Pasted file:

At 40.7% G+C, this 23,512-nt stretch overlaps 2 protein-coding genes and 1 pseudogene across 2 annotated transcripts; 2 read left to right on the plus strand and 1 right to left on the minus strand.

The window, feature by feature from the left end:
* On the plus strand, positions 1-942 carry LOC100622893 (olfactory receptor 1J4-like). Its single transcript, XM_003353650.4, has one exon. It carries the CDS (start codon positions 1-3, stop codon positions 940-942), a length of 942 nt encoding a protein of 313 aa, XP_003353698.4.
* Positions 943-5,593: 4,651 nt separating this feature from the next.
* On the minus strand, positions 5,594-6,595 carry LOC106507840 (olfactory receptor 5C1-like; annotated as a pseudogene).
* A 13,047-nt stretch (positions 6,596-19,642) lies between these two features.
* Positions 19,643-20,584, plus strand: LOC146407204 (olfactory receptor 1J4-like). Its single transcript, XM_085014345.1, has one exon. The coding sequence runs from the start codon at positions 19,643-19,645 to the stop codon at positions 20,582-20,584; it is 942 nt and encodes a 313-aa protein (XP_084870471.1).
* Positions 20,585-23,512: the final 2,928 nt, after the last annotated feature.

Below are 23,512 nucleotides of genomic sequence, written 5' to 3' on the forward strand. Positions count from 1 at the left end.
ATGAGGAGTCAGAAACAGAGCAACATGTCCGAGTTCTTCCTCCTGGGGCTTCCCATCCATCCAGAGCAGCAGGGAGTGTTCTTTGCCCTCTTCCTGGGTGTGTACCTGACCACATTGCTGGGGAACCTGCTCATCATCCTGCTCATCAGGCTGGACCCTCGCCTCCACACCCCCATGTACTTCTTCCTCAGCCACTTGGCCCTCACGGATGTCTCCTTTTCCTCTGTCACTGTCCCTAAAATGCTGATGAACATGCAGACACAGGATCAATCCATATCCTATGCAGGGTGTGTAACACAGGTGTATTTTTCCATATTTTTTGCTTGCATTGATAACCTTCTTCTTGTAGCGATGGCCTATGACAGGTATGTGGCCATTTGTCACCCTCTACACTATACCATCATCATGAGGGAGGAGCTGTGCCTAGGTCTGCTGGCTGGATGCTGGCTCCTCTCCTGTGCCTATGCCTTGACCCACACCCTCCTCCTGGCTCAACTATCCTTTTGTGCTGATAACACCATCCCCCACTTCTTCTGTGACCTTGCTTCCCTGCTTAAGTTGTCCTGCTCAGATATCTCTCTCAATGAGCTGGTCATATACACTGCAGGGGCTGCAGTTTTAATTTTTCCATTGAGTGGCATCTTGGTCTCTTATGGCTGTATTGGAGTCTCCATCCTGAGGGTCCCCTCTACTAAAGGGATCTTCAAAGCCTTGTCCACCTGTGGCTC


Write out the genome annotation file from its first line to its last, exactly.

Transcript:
At 40.7% G+C, this 23,512-nt stretch overlaps 2 protein-coding genes and 1 pseudogene across 2 annotated transcripts; 2 read left to right on the plus strand and 1 right to left on the minus strand.

The window, feature by feature from the left end:
* On the plus strand, positions 1-942 carry LOC100622893 (olfactory receptor 1J4-like). Its single transcript, XM_003353650.4, has one exon. It carries the CDS (start codon positions 1-3, stop codon positions 940-942), a length of 942 nt encoding a protein of 313 aa, XP_003353698.4.
* Positions 943-5,593: 4,651 nt separating this feature from the next.
* On the minus strand, positions 5,594-6,595 carry LOC106507840 (olfactory receptor 5C1-like; annotated as a pseudogene).
* A 13,047-nt stretch (positions 6,596-19,642) lies between these two features.
* Positions 19,643-20,584, plus strand: LOC146407204 (olfactory receptor 1J4-like). Its single transcript, XM_085014345.1, has one exon. The coding sequence runs from the start codon at positions 19,643-19,645 to the stop codon at positions 20,582-20,584; it is 942 nt and encodes a 313-aa protein (XP_084870471.1).
* Positions 20,585-23,512: the final 2,928 nt, after the last annotated feature.

Below are 23,512 nucleotides of genomic sequence, written 5' to 3' on the forward strand. Positions count from 1 at the left end.
ATGAGGAGTCAGAAACAGAGCAACATGTCCGAGTTCTTCCTCCTGGGGCTTCCCATCCATCCAGAGCAGCAGGGAGTGTTCTTTGCCCTCTTCCTGGGTGTGTACCTGACCACATTGCTGGGGAACCTGCTCATCATCCTGCTCATCAGGCTGGACCCTCGCCTCCACACCCCCATGTACTTCTTCCTCAGCCACTTGGCCCTCACGGATGTCTCCTTTTCCTCTGTCACTGTCCCTAAAATGCTGATGAACATGCAGACACAGGATCAATCCATATCCTATGCAGGGTGTGTAACACAGGTGTATTTTTCCATATTTTTTGCTTGCATTGATAACCTTCTTCTTGTAGCGATGGCCTATGACAGGTATGTGGCCATTTGTCACCCTCTACACTATACCATCATCATGAGGGAGGAGCTGTGCCTAGGTCTGCTGGCTGGATGCTGGCTCCTCTCCTGTGCCTATGCCTTGACCCACACCCTCCTCCTGGCTCAACTATCCTTTTGTGCTGATAACACCATCCCCCACTTCTTCTGTGACCTTGCTTCCCTGCTTAAGTTGTCCTGCTCAGATATCTCTCTCAATGAGCTGGTCATATACACTGCAGGGGCTGCAGTTTTAATTTTTCCATTGAGTGGCATCTTGGTCTCTTATGGCTGTATTGGAGTCTCCATCCTGAGGGTCCCCTCTACTAAAGGGATCTTCAAAGCCTTGTCCACCTGTGGCTC